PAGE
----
The Paradox of Prayer: A Pilgrimage
Older Americans pray more often. Why do we keep gazing heavenward even when answers elude us?
En español | There's hubbub aplenty at this strip mall coffee shop in Irvine, Calif. A scrum of small children is being herded about by their barely-keeping-it-together moms and nannies, the sound system is playing Motown classics, and the espresso machine is hissing in one corner. Around Christina Levasheff, though, there is a palpable sense of quiet. She sits across a small table from me. Although she smiles softly, her eyes don't convey the same emotion. Pretty and vivacious, she nevertheless carries that vaguely haunted look you see in the faces of parents who have lost a child.
Around her neck, Christina wears a pendant bearing a photo of Judson, the little boy who was an active, exceptionally bright 2-year-old until, almost overnight, he developed symptoms of Krabbe disease, an untreatable condition that relentlessly destroys the brain. The best doctors in the country told Christina and her husband, Drake, to take Judson home to die.
But Drake, a Christian theologian, and Christina had other plans, and they came to believe that God did, too. They prayed for healing. So did their friends, relatives and a vast network of believers they didn't even know.
"We didn't plan a funeral," she tells me. "I had in mind this celebration-of-life party that we were going to have when Judson was healed. We talked about what that would look like, when everybody was expecting a funeral."
The funeral came before Judson turned 3. That was seven years ago.
"People come to me and say, 'Well, God did heal your son. He just healed him in heaven,' " says Christina.
She smiles again, but two tears slide down her cheeks. "My response to them is, 'That's not what I prayed for.' "
I sit there and, like those well-meaning friends, I don't know what to say. Then Christina — who runs a nonprofit organization for Krabbe disease research (JudsonsLegacy.org) — says something that would surprise a lot of people.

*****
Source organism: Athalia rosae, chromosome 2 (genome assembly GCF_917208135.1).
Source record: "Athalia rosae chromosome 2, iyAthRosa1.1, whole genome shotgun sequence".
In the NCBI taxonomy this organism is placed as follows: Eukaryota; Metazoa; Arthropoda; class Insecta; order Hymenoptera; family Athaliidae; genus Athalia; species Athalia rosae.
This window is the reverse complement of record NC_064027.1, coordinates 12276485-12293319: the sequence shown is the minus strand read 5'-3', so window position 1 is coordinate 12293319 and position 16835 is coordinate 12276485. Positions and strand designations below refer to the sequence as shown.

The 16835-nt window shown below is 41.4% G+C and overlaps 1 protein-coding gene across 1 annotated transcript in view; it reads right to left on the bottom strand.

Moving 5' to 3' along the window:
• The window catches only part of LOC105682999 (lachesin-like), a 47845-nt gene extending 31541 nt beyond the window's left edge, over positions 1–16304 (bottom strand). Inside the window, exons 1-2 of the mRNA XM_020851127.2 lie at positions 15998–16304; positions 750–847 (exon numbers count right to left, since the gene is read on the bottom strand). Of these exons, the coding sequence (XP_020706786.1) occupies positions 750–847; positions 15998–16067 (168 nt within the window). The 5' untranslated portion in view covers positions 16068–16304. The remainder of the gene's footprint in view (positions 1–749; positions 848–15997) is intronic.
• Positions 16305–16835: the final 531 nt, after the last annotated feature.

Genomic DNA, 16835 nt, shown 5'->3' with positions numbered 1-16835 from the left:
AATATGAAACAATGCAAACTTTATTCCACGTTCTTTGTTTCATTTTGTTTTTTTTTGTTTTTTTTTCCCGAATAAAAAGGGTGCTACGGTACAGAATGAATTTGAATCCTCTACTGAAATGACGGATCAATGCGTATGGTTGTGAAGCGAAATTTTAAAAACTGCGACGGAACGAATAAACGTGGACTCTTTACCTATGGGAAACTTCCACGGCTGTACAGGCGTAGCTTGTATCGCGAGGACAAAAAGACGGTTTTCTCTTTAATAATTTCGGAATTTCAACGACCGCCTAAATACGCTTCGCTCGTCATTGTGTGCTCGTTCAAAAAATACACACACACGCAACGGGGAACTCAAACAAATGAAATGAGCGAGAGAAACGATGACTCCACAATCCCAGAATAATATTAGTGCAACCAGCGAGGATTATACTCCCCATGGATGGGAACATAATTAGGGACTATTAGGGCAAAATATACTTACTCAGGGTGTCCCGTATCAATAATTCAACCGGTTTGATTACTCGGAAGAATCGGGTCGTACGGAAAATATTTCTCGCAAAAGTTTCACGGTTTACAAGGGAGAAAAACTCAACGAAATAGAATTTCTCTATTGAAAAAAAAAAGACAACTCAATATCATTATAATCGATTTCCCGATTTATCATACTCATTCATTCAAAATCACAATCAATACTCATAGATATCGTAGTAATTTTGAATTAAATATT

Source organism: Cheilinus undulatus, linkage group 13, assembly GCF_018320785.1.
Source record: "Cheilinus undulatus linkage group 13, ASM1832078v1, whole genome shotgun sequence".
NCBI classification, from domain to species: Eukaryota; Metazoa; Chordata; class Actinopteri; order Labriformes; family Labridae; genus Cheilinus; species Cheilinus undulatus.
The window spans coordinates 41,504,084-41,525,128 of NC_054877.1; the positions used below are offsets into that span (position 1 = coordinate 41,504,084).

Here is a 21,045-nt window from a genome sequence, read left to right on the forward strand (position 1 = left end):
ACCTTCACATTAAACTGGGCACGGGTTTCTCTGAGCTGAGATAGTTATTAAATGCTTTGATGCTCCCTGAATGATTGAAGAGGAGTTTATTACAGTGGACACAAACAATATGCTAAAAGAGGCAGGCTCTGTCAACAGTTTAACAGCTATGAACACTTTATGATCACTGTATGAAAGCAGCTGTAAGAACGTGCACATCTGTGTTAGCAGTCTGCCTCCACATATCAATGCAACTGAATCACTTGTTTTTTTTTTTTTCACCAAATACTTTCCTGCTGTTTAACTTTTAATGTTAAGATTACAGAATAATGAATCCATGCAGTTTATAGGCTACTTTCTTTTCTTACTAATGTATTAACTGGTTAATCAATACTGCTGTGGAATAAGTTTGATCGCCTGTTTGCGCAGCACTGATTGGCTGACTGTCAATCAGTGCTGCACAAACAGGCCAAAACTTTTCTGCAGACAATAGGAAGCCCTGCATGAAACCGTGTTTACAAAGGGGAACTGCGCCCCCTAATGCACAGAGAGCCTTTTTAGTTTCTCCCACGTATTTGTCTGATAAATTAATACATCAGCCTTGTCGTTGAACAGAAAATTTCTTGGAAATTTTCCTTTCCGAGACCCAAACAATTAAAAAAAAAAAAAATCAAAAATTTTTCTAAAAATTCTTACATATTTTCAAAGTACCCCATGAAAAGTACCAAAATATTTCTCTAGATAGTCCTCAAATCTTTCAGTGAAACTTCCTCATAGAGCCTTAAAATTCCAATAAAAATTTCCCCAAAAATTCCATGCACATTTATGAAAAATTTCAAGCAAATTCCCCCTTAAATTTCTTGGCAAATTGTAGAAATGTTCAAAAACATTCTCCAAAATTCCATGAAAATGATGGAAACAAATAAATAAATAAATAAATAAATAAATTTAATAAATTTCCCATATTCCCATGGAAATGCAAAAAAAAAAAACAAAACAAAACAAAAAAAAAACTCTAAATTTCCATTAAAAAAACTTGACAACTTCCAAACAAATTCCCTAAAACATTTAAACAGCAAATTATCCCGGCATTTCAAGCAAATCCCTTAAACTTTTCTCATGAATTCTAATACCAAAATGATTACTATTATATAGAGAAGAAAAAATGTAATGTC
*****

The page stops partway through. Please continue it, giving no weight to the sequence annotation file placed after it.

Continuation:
"I still believe in the power of prayer," she says firmly. "I'm conflicted, I'm angry, and I hurt. I tell God, 'I don't know how to reconcile what I'm feeling with who you say you are.' But I still believe that God wants us to meet him where we are."
It is that paradox of prayer — the belief that there is power even in prayers that seem to sail off into some cosmic dead letter file — that comforts and confounds believers and skeptics alike.
It seems that as long as humans have endured the cares of this world, they have been praying. Anthropologists say prayer is one of the earliest recorded behaviors of human beings — the cave paintings of Dordogne, France, may well embody a 16,000-year-old prayer ritual.
Aside from Buddhists, and even there you'll find exceptions, "I don't think there's any society on earth that doesn't interact with gods and spirits," says Tanya Luhrmann, a Stanford University professor who, in the course of writing one of the most influential books on the subject, has studied prayer internationally.
Luhrmann and I were sitting in a lunchroom on the Stanford campus. Outside, bright-as-anything students dodged raindrops from a late-afternoon shower, confident in their academic pursuit of absolute, calibrated truths. In books such as When God Talks Back, Luhrmann, soft-spoken and almost unnervingly serene, has made a career of measuring the immeasurable.
"As far back as we have writing to describe human behavior, where there is religion there is prayer," she says.
As for the disappointment that almost everyone encounters sooner or later from prayer, Luhrmann suggests it's actually an essential part of the prayer experience. "In fact," she says, "prayer may be more comforting when it is not answered, because, for many, prayer is about the relationship with God, not about the goodies. Christians sometimes say, 'Not getting what you need materially can lead you to understand that God wants you to depend on him more deeply.'
"Then again, Christians often say that God actually does answer all our prayers. He just doesn't give us the answer we want." But, as Luhrmann explains, "prayer is an action. It makes you feel like you're doing something, even if it hasn't yet helped."